The Harsh, Central Truth of the Viral ‘Bad Art Friend’ Story

The main character’s flaws are a reflection of our own.

An illustration of a woman holding a cellphone
Getty; The Atlantic

Updated at 4:45 p.m. ET on October 7, 2021.

The title of the journalist Robert Kolker’s cunning essay in The New York Times Magazine,Who Is the Bad Art Friend?” is a bit of misdirection: There are no friends here. The article’s URL, which ends “dorland-v-larson,” is more revealing. The story swiftly became an obsession among the very online, as readers debated its moral and meaning.

Kolker’s tale is one of aggression. At first the aggression is of the passive kind, originating from the slighted and smarting Dawn Dorland, unnerved by her fellow writer and Facebook acquaintance Sonya Larson’s silence on Dorland’s decision to donate a kidney to a stranger. Dorland later learns that Larson was quite aware of Dorland’s deed, and had in fact written a lauded short story in which a Dorland-esque character pesters her own kidney-donation recipient about that very thing. Eventually, the aggression transforms into the open, vicious kind: Dorland accuses Larson of plagiarism, and Larson sues her for defamation and tortious interference. More than a year later, Dorland files a counterclaim that allows her to catch Larson mocking her spitefully in group chats with Larson’s writer friends. Dorland then goes on to—and perhaps still does—haunt events Larson appears at, never quite letting the issue rest. (Per the writer Celeste Ng on Twitter, Dorland pitched her own story to the Times.)

Dorland is undoubtedly the most fascinating character in Kolker’s story—pitiable yet galling in all three Dorlands that appear. The first is Dawn Dorland’s version of Dawn Dorland, the story of who she is as told by herself, both to the world generally and to Kolker. Brought up near the poverty line in rural Iowa, Dorland told Kolker that she learned from her mother’s steely self-reliance, while also internalizing a certain sense of exclusion and isolation that still seems to cling to her now. She writes of a childhood tainted by abuse, trauma, and loneliness. In adulthood, Dorland’s sense of loss or emptiness seems to manifest in an oceanic gentleness, a tentative and hopeful search for connection, for “building bridges.” In altruistically donating a kidney to a stranger, she raised this tendency to its highest form, linking herself permanently—vitally—to someone else in need, then campaigned for the cause of organ donation so as to inspire webs of connection everywhere.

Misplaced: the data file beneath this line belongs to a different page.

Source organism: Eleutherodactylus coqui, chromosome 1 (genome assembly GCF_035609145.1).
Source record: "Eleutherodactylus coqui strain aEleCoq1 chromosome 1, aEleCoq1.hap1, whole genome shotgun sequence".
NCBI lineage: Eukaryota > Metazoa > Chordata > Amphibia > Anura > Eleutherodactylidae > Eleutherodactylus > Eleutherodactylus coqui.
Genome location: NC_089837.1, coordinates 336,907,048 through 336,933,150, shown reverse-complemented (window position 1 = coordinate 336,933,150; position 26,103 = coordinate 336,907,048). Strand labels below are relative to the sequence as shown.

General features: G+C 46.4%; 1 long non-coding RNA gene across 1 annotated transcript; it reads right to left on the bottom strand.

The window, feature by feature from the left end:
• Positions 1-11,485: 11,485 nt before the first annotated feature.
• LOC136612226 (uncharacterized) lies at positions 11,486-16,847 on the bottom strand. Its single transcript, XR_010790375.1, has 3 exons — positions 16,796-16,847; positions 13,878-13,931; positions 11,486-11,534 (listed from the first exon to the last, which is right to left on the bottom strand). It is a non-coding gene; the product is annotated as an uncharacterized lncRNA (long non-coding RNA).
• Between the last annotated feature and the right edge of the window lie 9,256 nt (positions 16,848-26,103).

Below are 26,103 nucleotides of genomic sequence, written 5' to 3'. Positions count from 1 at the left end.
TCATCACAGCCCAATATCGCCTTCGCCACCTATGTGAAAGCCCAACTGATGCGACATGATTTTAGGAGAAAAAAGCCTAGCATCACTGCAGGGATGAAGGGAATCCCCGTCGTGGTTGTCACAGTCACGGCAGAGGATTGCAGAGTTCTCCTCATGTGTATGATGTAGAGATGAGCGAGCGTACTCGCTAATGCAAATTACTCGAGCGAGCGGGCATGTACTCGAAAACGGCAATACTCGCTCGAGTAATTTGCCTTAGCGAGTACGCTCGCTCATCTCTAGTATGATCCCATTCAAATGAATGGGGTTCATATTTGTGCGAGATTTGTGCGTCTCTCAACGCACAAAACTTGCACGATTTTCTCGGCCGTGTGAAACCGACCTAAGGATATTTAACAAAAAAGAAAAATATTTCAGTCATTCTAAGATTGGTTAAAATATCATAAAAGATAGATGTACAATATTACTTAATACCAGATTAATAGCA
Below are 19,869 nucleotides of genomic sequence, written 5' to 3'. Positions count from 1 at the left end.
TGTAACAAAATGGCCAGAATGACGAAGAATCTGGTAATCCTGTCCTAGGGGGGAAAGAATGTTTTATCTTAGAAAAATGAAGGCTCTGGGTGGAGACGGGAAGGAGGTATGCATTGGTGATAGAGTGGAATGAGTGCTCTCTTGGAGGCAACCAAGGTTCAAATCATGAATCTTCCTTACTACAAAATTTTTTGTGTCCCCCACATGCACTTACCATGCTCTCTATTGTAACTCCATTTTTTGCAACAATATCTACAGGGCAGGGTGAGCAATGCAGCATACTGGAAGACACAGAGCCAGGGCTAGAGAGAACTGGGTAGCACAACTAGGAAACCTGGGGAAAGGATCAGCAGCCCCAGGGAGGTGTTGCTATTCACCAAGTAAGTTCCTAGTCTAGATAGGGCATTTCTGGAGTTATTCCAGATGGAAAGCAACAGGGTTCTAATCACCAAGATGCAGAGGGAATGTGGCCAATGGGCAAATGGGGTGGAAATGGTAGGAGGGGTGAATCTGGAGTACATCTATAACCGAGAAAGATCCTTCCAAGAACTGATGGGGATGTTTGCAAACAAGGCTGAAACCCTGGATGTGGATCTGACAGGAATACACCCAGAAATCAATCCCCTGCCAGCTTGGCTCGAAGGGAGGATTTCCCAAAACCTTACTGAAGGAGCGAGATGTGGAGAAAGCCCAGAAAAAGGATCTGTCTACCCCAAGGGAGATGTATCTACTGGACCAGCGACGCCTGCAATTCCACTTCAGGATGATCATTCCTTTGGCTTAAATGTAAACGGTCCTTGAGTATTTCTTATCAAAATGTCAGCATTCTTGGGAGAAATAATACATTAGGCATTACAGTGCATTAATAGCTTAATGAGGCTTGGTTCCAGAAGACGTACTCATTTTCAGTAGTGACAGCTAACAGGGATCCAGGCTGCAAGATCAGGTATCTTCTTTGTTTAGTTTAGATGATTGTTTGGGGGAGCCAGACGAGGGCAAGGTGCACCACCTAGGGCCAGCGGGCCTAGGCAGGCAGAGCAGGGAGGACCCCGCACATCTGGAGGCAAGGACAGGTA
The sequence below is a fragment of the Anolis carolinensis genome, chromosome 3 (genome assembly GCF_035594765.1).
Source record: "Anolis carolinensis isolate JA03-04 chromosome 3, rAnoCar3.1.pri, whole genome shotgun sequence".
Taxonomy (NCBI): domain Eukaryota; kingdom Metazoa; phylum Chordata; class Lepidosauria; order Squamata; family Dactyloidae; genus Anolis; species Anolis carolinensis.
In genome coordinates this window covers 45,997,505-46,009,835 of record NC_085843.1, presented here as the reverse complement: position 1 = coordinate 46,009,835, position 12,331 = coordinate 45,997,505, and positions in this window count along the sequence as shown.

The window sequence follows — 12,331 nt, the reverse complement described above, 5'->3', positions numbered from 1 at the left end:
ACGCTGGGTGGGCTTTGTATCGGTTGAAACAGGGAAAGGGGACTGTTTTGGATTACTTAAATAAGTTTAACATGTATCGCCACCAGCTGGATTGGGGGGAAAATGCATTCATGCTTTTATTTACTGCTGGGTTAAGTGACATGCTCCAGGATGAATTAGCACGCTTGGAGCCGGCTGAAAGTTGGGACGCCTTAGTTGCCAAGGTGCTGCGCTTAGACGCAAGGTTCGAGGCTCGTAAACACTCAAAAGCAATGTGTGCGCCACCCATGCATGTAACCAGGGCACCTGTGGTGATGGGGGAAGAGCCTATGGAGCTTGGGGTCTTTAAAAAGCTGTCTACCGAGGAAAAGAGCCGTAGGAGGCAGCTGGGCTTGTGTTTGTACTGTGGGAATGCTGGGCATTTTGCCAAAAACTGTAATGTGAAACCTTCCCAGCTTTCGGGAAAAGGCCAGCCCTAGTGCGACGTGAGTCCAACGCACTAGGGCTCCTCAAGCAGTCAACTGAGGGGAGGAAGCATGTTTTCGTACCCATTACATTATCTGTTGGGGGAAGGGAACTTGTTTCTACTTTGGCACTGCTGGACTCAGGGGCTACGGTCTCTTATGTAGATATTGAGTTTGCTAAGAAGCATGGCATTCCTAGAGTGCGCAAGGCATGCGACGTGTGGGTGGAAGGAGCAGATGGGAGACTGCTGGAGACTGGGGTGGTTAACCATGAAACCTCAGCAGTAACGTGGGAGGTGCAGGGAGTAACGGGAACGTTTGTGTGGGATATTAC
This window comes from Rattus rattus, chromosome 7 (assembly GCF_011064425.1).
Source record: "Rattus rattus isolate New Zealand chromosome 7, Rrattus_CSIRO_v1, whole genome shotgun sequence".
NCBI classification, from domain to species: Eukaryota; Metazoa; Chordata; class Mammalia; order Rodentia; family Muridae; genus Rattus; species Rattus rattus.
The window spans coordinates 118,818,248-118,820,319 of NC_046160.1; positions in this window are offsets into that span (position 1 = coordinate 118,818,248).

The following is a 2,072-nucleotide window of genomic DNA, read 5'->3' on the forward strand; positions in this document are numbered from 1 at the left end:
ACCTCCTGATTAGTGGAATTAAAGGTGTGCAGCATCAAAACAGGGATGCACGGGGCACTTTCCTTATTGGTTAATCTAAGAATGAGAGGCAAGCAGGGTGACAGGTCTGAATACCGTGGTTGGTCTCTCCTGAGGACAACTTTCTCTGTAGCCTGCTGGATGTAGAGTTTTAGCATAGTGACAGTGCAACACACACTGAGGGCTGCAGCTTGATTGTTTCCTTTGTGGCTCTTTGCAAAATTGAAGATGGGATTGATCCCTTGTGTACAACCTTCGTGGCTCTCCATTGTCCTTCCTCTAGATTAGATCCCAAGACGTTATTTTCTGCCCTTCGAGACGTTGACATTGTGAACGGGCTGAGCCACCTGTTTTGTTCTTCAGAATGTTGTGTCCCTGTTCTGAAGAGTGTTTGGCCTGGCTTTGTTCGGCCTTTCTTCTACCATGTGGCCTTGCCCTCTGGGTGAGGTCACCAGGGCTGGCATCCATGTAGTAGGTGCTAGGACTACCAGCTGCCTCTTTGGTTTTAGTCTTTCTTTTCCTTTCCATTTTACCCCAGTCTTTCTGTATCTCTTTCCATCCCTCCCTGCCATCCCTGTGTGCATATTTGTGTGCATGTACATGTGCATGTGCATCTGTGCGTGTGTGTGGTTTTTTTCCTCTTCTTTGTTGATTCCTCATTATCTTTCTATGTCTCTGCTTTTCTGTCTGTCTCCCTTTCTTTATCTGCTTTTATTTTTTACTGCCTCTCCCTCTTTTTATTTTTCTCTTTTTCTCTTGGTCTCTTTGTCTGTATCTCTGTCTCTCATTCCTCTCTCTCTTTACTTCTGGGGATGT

But that level of need, which can register as wan and endearing, can also arrive as demanding and judgmental: This is Sonya Larson’s Dawn Dorland. For Larson, the problem with Dorland’s persona is that her neediness asserts a burden on others. Because she is wounded, traumatized, searching for love and acceptance, others are implicitly obligated to supply affection and friendship, even if they’re not exactly thrilled by the proposition. For this reason, Dorland becomes Rose, the jackass at the center of Larson’s now-infamous short story, an overbearing, entitled, privileged white woman for whom organ donation is simply a plot device meant to draw other players unwillingly into supporting roles in the story of her life. She’s the most grating sort of person, the kind who disguises taking as giving, theft as charity, demands as pleas.

And then there’s Kolker’s Dawn Dorland, a carefully shaded and complex figure who appears, fittingly, sitting in tall grass wearing a dress printed with a foliage-esque motif in the essay’s sole photograph of her—camouflaged, almost. Kolker writes straightforwardly of both Dorland’s “sunny earnestness” and her inclination to retaliate against Larson—“first a little, and then a lot.” Both tendencies seem to exist within her, though she seems aware only of the former. His own sympathies seem to shift back and forth between the two litigants, which has the effect of casting Dorland in light and then shadow, light and then shadow. Is she a genuinely kind if damaged person standing up for herself against a ring of successful and fashionable authors who consider her a nobody? Or is she a manipulative creep in a kind soul’s clothing? Kolker, it seems, doesn’t want readers to feel exactly sure.

Not that his subtle work has stopped a cascade of decisive social-media judgments against the woman. And so here is my portrait of Dawn Dorland: People being neither fully good nor fully evil, she’s likely neither; people being products largely of their time and place, she likely is. Especially now, especially working within the arts, especially in educated and liberal-leaning circles, there’s a certain cachet in having been wounded, wronged, injured in some way—not only a cachet, but a near-limitless license for aggression. What could never be justified as offense can easily be justified as self-defense, and so the key to channeling antisocial emotions into socially acceptable confrontations is to claim victimhood. Dorland, in particular, went looking for hers, soliciting Larson for a reason the latter hadn’t congratulated her for her latest good deed, suspecting—rightly—a chillier relationship than collegial email etiquette would suggest. She kept seeking little indignities to be wounded by—and she kept finding them. Her retaliations quickly outpaced Larson’s offenses, such as they were.

In that sense, Dawn Dorland could be the patron saint of this god-awful, morally incomprehensible social-media age. Which isn’t to say this last portrait is an icon. It’s really more of a mirror.

This piece originally stated that Dorland sued Larson. In fact, she filed a counterclaim in response to a lawsuit filed by Larson.